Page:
Consistent high performance the key to beef system’s success

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Length: 1298 words; 4-5 minutes

The beef production system at Northumberland’s Lilburn Estate has remained largely unchanged for 25 years, with the bull finishing unit not only producing remarkably consistent results, but doing so in a way that’s sustainable and highly profitable.

Bulls are slaughtered at just over 13 months of age after an intensive finishing period based on moist co-product feeds not cereals. After weaning at 6 months, bulls are finished in seven months and one week – an average lifetime liveweight gain (LWG) of around 1.6kg/day.

Consistent high performance

The combination of high value moist feeds and fast growth results in a highly efficient finishing period that’s producing extremely consistent results. Carcases average 365kg DCW (55% killing out percentage), and are predominantly R4s, with approximately 35% Us, depending on breed. Mortality rate is just 2%.

“We’ve tried other systems in the past, but nothing works as well as the moist feed mix…”

“We’ve tried other systems in the past, but nothing works as well as the moist feed mix we get from KW,” outlines head cattle steward Davey Heads. “In addition to the mix, the bulls have free access to water, rock salt and straw in racks, and get a vitamin and mineral premix that includes Vistacell live yeast and rumen buffer.”

Traffordgold clamp tipping image
Moist feeds like Traffordgold offer better value for money than their dry equivalents.

The moist feed mix is created during clamping, with all feeds delivered by KW at the same time. The three feeds – Traffordgold wheat-gluten moist feed, Maxibeet sugar beet feed and processed bread – are mixed on the floor in a ratio of 6:2:1 and stacked to a height of around 3m, excluding as much air as possible.

After adding a sprinkle PDV salt, the clamp is then sealed with a layer of cling film and covered with polythene sheet. The mix is ready to feed out immediately, and will keep for up to 18 months.

Rapid beef finishing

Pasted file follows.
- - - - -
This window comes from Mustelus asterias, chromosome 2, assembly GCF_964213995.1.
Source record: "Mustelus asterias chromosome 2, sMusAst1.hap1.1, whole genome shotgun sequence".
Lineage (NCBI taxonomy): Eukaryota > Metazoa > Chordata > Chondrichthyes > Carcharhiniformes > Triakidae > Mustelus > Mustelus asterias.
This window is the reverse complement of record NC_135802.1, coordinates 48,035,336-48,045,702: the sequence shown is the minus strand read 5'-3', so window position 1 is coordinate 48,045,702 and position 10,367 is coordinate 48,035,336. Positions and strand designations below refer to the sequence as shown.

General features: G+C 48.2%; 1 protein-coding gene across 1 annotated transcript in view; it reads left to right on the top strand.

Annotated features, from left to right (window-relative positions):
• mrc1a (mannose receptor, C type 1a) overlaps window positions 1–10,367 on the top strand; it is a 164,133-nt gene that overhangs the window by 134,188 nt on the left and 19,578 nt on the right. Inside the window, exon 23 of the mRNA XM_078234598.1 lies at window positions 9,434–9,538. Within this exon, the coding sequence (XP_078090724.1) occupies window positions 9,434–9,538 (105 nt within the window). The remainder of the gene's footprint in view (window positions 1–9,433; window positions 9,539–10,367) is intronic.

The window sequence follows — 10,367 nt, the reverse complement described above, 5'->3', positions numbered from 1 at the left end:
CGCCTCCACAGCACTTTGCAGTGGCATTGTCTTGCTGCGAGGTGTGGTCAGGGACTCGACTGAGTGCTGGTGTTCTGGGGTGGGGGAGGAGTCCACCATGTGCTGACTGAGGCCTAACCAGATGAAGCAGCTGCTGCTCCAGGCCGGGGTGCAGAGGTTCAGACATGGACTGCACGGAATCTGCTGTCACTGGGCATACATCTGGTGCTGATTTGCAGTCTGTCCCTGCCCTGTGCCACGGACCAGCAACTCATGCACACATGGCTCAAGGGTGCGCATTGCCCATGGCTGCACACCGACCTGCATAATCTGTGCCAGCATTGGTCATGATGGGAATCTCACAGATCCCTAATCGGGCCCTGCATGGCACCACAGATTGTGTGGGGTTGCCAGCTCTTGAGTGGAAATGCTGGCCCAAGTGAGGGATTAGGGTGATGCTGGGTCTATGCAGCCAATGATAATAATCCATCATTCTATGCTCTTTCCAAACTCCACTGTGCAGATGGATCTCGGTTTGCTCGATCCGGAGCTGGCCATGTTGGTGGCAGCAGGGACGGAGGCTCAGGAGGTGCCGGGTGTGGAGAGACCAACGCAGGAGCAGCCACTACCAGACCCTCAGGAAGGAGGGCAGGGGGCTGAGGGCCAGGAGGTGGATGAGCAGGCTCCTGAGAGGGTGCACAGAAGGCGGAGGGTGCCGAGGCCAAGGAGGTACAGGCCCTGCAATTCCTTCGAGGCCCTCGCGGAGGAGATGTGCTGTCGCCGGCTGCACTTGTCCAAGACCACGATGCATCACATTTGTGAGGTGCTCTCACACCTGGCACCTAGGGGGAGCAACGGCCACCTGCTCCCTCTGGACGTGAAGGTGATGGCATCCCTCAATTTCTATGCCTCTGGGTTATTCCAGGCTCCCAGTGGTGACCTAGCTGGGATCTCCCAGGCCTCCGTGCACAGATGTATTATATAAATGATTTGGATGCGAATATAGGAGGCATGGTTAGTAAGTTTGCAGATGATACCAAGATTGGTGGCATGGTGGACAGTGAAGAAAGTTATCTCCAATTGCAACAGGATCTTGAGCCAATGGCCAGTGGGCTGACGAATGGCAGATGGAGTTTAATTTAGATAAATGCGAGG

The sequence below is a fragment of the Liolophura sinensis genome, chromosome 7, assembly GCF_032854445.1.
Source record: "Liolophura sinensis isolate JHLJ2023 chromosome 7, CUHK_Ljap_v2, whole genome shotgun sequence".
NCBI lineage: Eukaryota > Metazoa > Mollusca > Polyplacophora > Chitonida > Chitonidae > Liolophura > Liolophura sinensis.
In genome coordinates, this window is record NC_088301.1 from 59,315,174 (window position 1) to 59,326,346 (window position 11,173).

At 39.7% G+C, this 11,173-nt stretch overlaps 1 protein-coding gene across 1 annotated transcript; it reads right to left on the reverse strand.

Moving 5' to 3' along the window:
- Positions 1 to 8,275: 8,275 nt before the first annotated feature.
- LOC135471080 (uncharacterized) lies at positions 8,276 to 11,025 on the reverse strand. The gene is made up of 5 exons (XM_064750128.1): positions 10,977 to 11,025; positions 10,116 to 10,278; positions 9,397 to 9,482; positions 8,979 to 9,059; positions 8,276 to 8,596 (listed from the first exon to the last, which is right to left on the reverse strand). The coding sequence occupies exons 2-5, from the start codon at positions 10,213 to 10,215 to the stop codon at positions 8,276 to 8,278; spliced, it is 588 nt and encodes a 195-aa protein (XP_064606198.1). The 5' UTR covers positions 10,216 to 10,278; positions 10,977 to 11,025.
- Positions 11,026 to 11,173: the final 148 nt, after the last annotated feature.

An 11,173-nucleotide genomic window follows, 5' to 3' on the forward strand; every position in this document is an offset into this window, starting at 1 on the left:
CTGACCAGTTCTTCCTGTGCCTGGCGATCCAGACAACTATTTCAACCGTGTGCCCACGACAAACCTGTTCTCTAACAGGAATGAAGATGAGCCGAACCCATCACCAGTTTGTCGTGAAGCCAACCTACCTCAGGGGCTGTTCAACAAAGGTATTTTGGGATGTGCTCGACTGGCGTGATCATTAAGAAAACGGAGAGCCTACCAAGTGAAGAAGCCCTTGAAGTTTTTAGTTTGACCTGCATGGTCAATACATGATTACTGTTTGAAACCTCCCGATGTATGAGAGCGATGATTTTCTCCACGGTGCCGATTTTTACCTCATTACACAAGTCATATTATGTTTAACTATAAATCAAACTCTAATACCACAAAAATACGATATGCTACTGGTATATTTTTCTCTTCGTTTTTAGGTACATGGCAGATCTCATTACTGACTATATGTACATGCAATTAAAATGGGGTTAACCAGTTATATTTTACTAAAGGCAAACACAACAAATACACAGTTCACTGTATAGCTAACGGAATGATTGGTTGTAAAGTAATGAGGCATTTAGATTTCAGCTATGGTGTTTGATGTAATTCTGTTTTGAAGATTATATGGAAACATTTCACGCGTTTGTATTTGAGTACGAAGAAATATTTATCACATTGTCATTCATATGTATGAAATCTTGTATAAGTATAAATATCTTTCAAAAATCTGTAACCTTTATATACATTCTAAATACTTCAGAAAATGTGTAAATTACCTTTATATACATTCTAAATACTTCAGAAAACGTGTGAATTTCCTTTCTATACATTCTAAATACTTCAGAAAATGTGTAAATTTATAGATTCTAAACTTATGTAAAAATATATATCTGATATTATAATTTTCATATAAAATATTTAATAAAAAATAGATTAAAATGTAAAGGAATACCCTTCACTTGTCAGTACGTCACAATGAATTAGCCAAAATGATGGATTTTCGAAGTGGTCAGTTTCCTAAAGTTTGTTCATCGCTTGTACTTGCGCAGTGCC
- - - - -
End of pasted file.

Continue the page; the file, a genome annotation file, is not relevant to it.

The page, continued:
“The bull calves come into the finishing unit straight after weaning at six months old, and we split them into groups of 40–50 based on weight,” Mr Heads explains. “They’re kept in straw yards, and stay in the same groups until they go to slaughter.

Head cattle steward Davey Heads.

“The shed holds 700 cattle, and we’re currently finishing 1,240 bulls and 1,000 heifers each year. Each bull eats around 2.6t of the moist mix, which works out at an average of 12kg/hd/day, and you can see how good the ration is by the consistency of the muck and the performance we’re getting.”

In contrast to the rapid finishing for the bulls, any heifers not earmarked as replacements for the suckler herd or destined to be sold as breeding stock follow a more extensive route to slaughter. Autumn-born calves weaned in the spring go out onto good grazing, then spend a second winter on grass silage before heading to the finishing unit for 2–3 months on the same moist mix as the bulls.

Spring-born heifers are overwintered in straw yards on grass silage, with a second grazing season followed by the same 2–3 months in the finishing unit. Typically consuming around 0.8t of the moist mix, the heifers are typically finished by 19-20 months of age, producing carcases of around 310kg DCW.

Moist feed benefits

According to KW nutritionist Dr Anna Sutcliffe, moist feeds have a lot to offer when it comes to efficient beef finishing.

Lilburn young bulls image
Weaned calves in the main finishing shed.

“The main objective when finishing cattle is to combine fast muscle growth with the fat cover needed to meet carcase specification, and for minimum time and cost,” she states. 

“Ration energy density and dry matter intake (DMI) are the critical factors determining cattle energy intakes, growth and fat deposition,” states. “Balanced with the correct amount of protein, the result is faster finishing that requires less feed and produces greater margins per head.”

The Traffordgold wheat-gluten moist feed used at Lilburn Estate, for example, contains 13.4MJ ME/kg DM of energy and 20% crude protein. Like most moist co-product feeds, the energy comes from mostly from digestible fibre.

Driving feed intake

“Achieving consistently high intakes is essential for efficient finishing,” Dr Sutcliffe continues. “Moist feeds are highly palatable, cut ration dust levels and reduce ration sorting, all of which improve both the level and consistency of intake.

“The digestible fibre also reduces the incidence of acidosis and eliminates most of the typical gut problems and immune challenges associated with cereal-based diets. So you get faster, more uniform growth and finishing.”

The moist feed mix is highly palatable.

The subsequent improvement in carcase consistency increases average carcase value, whilst the more efficient nutrient utilisation generally reduces total feed costs.